Focusing on the threat landscape instead of immediate problems and vulnerabilities in an organization’s systems is much harder than it looks on paper, said Summit attendees (to no one’s surprise). Gaining that holistic picture, though, and using it to guide the company’s strategy around how to find, manage, and mitigate emerging threats needs to remain a top priority, regardless of the velocity or quantity of threats aimed in any specific company’s direction. Attendees said that they anticipate that keeping abreast of the threat landscape will always be a challenge, despite any new technologies or capabilities developed. Attackers always seem to be one step ahead.
As more and more CISOs and VPs of security spend time in boardrooms explaining how security risk contributes to business risk (which the business generally understands well), gaining a realistic grasp on the threat landscape is crucial. No CISO wants to overestimate risk and become Chicken Little, yet no CISO can gamble on underestimating risk and put the organization in a position where it’s not sufficiently protecting company assets.
With such a plethora of threat data available, security leaders need to guide their teams towards an executable strategy that focuses on identifying the most potentially dangerous cyber threats. Doing so requires that strong business-security alignment our CISO participants cited earlier in the conversation. A security leader must fully grasp what’s important to the business before relaying information to her/his security and operations teams. On the flip side, the security leader needs to use his/her influence to educate fellow executives and the board about threats identified by the security and ops teams that might not be as apparent as, say, losing all the company’s customers’ credit card numbers or adversaries taking down the entire network for three days.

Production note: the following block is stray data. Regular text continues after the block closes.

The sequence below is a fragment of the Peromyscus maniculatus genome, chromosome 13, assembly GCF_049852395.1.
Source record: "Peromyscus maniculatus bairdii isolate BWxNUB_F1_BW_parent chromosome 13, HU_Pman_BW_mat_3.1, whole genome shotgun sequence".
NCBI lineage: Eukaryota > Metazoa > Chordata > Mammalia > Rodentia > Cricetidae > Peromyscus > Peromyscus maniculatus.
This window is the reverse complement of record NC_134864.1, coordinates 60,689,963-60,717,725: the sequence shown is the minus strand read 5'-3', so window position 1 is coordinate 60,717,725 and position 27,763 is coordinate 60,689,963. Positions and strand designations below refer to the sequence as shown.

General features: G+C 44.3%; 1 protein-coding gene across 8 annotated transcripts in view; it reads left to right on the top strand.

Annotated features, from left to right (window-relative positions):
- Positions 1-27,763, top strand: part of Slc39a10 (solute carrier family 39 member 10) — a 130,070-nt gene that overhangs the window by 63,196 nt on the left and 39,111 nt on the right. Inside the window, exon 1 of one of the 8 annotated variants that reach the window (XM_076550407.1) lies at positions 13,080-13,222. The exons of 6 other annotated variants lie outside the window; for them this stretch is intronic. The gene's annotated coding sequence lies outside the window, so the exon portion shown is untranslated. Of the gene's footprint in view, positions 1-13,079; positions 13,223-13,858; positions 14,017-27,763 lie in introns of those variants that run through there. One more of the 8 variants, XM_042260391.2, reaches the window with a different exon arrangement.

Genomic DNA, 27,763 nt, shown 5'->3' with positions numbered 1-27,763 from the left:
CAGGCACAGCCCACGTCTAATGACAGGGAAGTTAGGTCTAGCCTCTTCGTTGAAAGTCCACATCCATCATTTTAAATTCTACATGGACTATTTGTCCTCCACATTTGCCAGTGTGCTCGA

Unfortunately, the list of worries or challenges didn’t stop there. Summit participants also said they are concerned about patch management (because no matter how much it’s discussed, the industry doesn’t patch well or in a timely fashion), leading security change (because it’s going to take a long time and be hard), board reporting (because we haven’t mastered that alignment piece yet), merger and acquisition activity (because few CEO’s ask about legacy systems and patch management practices during a deal), and “covering the basics” (because no one wants the unsexy job of security administration for too long).
As Santarcangelo pointed out during the event, some of the more tactical tasks—like patch management, security basics, and even helping the CEO understand the business risk of acquiring a company with particularly hellacious security practices—are actually things that can be solved by becoming a great leader. Participants left the Summit feeling refreshed and energized…which is good, I suppose, since, apparently, lots of things keep them up at night all other days of the year.